Most people barely have a clue when their pets have turned seniors. The American Veterinary Medical Association indicates that different pets and breeds reach this stage at different times. Knowing when your pet is considered a senior can help you modify the level of pet care that you provide. If you are wondering when your pet will become a senior, here are the details that you must consider.

When A Dog Is Already A Senior

In dogs, being a senior does not have a fixed age. Entering the senior years depends on your dog’s size and breed. Some people consider a canine to be a senior upon reaching seven years. In reality, a dog may be a senior between five and 12 years old. 

Most dog breeds are still puppies until they reach six months to a year old. The adult stage can last five or six years. Some of them may experience the start of old age at age 12. Senior life is the final quarter of a dog’s life span. 

For small dogs (less than 20 pounds), adulthood comes sooner than for large canines because they achieve their full size by six months. After this, their aging process slows down. Small dogs tend to live longer than large breeds—they can live up to an average of 16 years. This means that a healthy small dog may not become a senior until age 12. 

Large dogs experience aging sooner than small dogs. An average large breed like a Labrador retriever can live up to 12 years. They reach their senior life by eight or nine years old. Giant breeds like Great Danes can live up to seven or eight years. They become seniors by age five.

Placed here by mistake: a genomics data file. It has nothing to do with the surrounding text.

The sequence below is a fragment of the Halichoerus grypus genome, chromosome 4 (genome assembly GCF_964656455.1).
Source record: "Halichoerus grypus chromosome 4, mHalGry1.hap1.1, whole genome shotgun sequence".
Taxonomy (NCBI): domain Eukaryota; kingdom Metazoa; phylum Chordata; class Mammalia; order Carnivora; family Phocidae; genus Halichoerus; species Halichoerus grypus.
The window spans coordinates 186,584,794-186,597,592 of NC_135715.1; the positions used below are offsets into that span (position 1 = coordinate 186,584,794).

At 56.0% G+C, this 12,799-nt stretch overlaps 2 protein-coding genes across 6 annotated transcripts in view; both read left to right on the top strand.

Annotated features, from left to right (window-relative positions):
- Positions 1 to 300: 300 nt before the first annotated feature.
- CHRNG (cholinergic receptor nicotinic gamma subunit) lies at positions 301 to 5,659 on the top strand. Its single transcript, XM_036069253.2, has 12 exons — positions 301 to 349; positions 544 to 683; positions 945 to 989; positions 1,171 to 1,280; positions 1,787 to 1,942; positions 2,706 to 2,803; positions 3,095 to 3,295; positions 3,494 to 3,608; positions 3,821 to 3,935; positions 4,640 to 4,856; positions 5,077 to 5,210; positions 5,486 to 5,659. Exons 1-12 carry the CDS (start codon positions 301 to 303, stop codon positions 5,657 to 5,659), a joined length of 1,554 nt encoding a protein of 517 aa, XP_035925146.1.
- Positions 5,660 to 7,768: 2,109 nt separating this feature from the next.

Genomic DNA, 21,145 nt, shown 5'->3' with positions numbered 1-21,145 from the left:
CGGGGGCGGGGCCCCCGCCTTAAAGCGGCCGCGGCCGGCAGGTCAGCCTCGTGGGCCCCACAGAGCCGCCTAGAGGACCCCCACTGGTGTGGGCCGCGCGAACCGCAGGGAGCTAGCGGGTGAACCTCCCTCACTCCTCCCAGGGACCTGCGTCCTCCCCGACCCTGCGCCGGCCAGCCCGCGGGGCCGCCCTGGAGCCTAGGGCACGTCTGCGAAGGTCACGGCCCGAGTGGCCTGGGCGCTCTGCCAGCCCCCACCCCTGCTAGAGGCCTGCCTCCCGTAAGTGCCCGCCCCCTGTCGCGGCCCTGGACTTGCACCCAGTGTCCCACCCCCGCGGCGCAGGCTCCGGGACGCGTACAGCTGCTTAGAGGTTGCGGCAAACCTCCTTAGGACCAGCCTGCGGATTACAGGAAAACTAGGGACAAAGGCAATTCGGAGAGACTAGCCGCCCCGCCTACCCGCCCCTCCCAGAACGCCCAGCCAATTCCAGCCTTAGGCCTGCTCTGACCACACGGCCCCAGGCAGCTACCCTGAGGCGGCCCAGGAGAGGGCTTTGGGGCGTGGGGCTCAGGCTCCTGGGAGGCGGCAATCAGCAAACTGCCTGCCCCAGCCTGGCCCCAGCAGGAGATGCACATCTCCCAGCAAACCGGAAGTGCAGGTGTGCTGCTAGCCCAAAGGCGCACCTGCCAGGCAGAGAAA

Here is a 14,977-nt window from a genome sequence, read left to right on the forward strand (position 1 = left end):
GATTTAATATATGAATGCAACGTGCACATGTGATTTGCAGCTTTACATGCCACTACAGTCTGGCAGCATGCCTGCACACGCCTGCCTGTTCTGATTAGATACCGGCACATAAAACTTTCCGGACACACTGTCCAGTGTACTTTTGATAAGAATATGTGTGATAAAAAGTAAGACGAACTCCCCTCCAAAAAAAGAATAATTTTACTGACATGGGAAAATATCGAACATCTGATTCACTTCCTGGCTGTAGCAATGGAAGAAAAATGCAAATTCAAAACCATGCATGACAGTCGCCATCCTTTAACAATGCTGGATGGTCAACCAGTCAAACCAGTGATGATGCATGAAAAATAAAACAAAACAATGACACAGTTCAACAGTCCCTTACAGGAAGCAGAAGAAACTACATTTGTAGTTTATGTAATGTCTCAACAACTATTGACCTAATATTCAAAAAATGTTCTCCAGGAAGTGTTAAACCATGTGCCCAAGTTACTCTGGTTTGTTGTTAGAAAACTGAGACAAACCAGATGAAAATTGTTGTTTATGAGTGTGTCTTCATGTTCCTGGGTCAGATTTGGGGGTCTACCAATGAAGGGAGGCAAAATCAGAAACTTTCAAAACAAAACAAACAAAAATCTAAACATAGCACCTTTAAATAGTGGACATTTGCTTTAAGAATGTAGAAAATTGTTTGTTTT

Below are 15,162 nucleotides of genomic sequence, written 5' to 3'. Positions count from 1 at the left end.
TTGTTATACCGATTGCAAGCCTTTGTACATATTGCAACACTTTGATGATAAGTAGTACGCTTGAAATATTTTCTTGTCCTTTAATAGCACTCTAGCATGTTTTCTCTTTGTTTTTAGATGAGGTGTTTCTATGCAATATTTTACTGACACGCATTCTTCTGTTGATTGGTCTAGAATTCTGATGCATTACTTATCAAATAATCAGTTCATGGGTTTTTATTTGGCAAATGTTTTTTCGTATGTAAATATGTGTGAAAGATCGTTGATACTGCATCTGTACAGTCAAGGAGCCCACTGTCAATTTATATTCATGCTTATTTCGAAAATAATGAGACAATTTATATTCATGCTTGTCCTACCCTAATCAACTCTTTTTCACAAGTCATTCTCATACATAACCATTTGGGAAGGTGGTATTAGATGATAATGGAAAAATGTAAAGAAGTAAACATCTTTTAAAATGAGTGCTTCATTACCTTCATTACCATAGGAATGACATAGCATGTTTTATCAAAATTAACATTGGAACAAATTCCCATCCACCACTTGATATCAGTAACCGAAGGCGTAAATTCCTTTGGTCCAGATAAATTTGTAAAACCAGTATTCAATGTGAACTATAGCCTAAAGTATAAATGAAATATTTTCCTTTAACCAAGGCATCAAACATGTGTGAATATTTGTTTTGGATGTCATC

When A Cat Is Already A Senior

Most people consider cats to be seniors by age seven. But cats are living much longer now than about two decades ago. This is because of better home care, nutrition, and veterinary care. Recently, feline life stages and ages have been reassessed. Cats are now categorized as elderly by age 11. They become seniors by 11 to 14 years old. By 15 years old and above, they are classified as super-seniors. 

Aging affects a cat’s behavior, immunity, and body function. Their ability to smell and taste food weakens. Their hearing and stress tolerance decrease as well. Your cat’s behavior will change because of the physical changes happening. But most people do not notice these signs of aging unless they look for them. 

Signs That Your Pet Is A Senior

Many signs of an aging pet are much like those of an aging person. As a doting pet parent, you may notice some physical and behavioral changes. Talking to your vet about them can help improve the level of care that you provide. Here are the signs that your pet is already a senior:

  • Bumps or lumps in the body.
  • Slowing down.
  • Reduced dental health.
  • Fast weight gain.
  • Anxiety.
  • Vision problems.
  • Hearing issues.
  • Confusion.
  • Increased sleeping periods.
  • More frequent bathroom time or accidents.
  • Less interaction.

You will need to give more care and attention when your pet reaches senior years. At Country Veterinary Clinic, we encourage our pet parents to bring in their senior pets more often so we can keep an eye on their health.

Feel free to visit our clinic in Live Oak, California, for a one-on-one consultation. Call 530-491-4500 to schedule an appointment or inquire about our senior pet care packages.

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